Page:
C. Grosso, A. C. Figueiredo, J. Burillo, A. M. Mainar, J. S. Urieta, J. G. Barroso, J. A. Coelho and A. M. F. Palavra, Composition and antioxidant activity of Thymus vulgaris volatiles: Comparison between supercritical fluid extraction and hydrodistillation. J. Sep. Sci., 33, 2211–2218 (2010).

S. Ozcakmak, M. Dervisoglu, C. Pembeci-Kodolbas and O. Sagdic, Effects of thyme and rosemary oils on the growth of two aflatoxigenic Aspergillus flavus strains. J. Appl. Bot. Food. Qual., 83, 170–174 (2010).

A. Grigore, I. Paraschiv, S. Colceru-Mihul, C. Bubueanu, E. Draghici and M. Ichim, Chemical composition and antioxidant activity of Thymus vulgaris L. volatile oil obtained by two different methods. Rom. Biotechnol. Letters, 15, 5436–5443 (2010).

E. Bosques-Molina, E. Ronquillo- de Jesus, S. Bautista-Banos, J. R. Verde-Calvo and J. Morales-Lopez, Inhibitory effect of essential oils against Colletotrichum gloeosporioides and Rhizopus stolonifer in stored papaya fruit and their possible application in coatings. Posthavest Biol. Technol., 57, 132–137 (2010).

S. F. Hendawy, A. Azza, E. El-Din, E. E. Aziz and E. A. Omer, Productivity and oil quality of Thymus vulgaris L. under organic fertilization conditions. Ozean J. Appl. Sci., 3(2), 203–216 (2010).

A. Shafaghat and M. Shafaghatlonba, Comparison of biological activity and chemical constituents of the essential oil from leaves of Thymus caucasicusT. kotschyanus and T. vulgaris. J. Essent. Oil Bear. Plants, 14, 786–791 (2011).

A. R. Golparvar, Determination of the best harvesting times to obtain maximum dry herbage, essential oil and thymol yield in garden thyme (Thymus vulgaris L.). Internat. J. Life Sci. Medical Res., 1(1), 1–4 (2011).

M. Usai, M. Marchetti, M. Foddai, A. Del Caro, R. Desogus, I. Sanna and A. Piga, Influence of different stabilizing operations and storage time on the composition of thyme (Thymus vulgaris L.) and rosemary (Rosmarinus officinalis L.). LWT-Food Sci. Technol., 44, 244–249 (2011).

S. Asbaghian, A. Shafaghat, K. Zarea, F. Kasimov and F. Salimi, Comparison of volatile constituents, and antioxidant and antibacterial activities of the essential oils of Thymus caucasicusT. kotschyanus and T. vulgaris. Nat. Prod. Comm., 6, 137–140 (2011).

Z. Fathi, A. Hassani, Y. Ghosta, A. Abdollahi and M. H. Meshkatalsadat, The potential of thyme clove, cinnamon and ajowan essential oils in inhibiting the growth of Botrytis cinerea and Monilinia fructicola. J. Essent. Oil Bear. Plants, 15, 38–47 (2012).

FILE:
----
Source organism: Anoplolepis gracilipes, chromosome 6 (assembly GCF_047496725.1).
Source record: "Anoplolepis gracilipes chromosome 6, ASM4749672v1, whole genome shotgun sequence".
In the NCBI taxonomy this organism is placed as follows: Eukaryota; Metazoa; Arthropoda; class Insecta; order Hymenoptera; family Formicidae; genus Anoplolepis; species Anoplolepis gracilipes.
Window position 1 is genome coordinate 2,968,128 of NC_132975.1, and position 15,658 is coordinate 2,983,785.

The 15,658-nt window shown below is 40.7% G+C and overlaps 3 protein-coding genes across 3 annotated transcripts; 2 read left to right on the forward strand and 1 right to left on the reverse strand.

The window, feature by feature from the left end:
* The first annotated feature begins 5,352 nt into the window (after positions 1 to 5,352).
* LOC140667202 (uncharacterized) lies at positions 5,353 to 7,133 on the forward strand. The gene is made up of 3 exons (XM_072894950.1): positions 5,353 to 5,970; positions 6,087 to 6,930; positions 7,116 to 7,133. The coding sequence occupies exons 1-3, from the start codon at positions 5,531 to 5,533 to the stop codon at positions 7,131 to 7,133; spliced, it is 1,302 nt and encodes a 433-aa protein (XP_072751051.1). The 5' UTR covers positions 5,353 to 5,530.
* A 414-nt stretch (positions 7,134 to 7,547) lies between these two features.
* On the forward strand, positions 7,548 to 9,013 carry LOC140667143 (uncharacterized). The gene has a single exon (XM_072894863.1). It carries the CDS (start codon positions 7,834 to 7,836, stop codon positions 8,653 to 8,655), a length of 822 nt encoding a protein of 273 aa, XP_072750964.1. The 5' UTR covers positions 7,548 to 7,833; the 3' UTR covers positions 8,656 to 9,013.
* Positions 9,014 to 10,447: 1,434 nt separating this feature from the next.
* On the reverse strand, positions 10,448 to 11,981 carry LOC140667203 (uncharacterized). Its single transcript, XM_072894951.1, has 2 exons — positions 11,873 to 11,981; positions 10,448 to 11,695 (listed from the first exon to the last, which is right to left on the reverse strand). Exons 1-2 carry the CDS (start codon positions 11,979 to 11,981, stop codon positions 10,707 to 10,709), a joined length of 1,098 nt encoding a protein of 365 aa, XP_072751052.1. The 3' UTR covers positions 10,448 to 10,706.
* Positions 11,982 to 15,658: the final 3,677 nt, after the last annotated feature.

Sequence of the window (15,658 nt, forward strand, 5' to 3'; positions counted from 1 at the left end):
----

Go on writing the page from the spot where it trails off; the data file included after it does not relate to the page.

E. Schmidt, J. Wanner, M. Hiiferl, L. Jirovetz, G. Buchbauer, V. Gochev, T. Girova, A. Stoyanova and M. Geissler, Chemical composition, olfactory analysis and antibacterial activity of Thymus vulgaris chemotypes geraniol, 4-thujanol/ terpinen-4-ol, thymol and linalool cultivated in southern France. Nat. Prod. Commun., 7, 1095–1098 (2012).

A. Nezhadali, M. Nabavi and M. Rajabian, Chemical composition of the essential oil of Thymus vulgaris L. from Iran. J. Essent. Oil Bear. Plants, 15, 368–372 (2012).

D. A. Kaya, M. Arslan and L. C. Rusu, Effects of harvesting hour on essential oil content and composition of Thymus vulgaris. Farmacia, 61, 1194–1203 (2013).

G. M. Silva Goncalves, S. M. Srebernich, N. Bragagnolo, E. S. Madalozzo, V. L. Merhi and D. C. Pires, Study of the composition of Thymus vulgaris essential oil, developing of topical formulations and evaluation of antimicrobial efficacy. J. Med. Plants Res., 7, 1736–1745 (2013).

S. Turan, Efficiency of various plant essential oils in stabilization of canola oil and of its purified triacylglycerols. J. Essent. Oil Res., 26, 166–176 (2014).

M. Soleimani, A. P. Daryasari, A. Ghorbani, O. M. Hejri and R. Mazaheri, Analysis of the volatile compounds in Thymus vulgaris L. using improved HS-SPME-GC-MS and comparison with conventional methods. J. Essent. Oil Bear. Plants, 17, 1233–1240 (2014).

F. Nadjafi, M. M. Damghani, L. Tabrizi, and S. N. Ebrahimi, Effect of biofertilizers on growth, yield and essential oil content of thyme (Thymus vulgaris L.) and sage (Salvia officinalis L.), J. Essent. Oil Bear. Plants, 17, 237–250 (2014).

S. Kizil, N. Hasimi and V. Tolan, Biological activities of Origanum, Satureja, Thymbra and Thymus species grown in Turkey. J. Essent. Oil Bear. Plants, 17, 460–468 (2014).

N. Duduk, T. Markovic, M. Vasic, B. Duduk, I. Viko and A. Obradavic, Antifungal activity of three essential oils against Colletotrichum acutatum, the causal agent of strawberry anthracnose. J. Essent. Oil Bear. Plants, 18, 529–537 (2015).

Author Bio

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Brian M. Lawrence, Consultant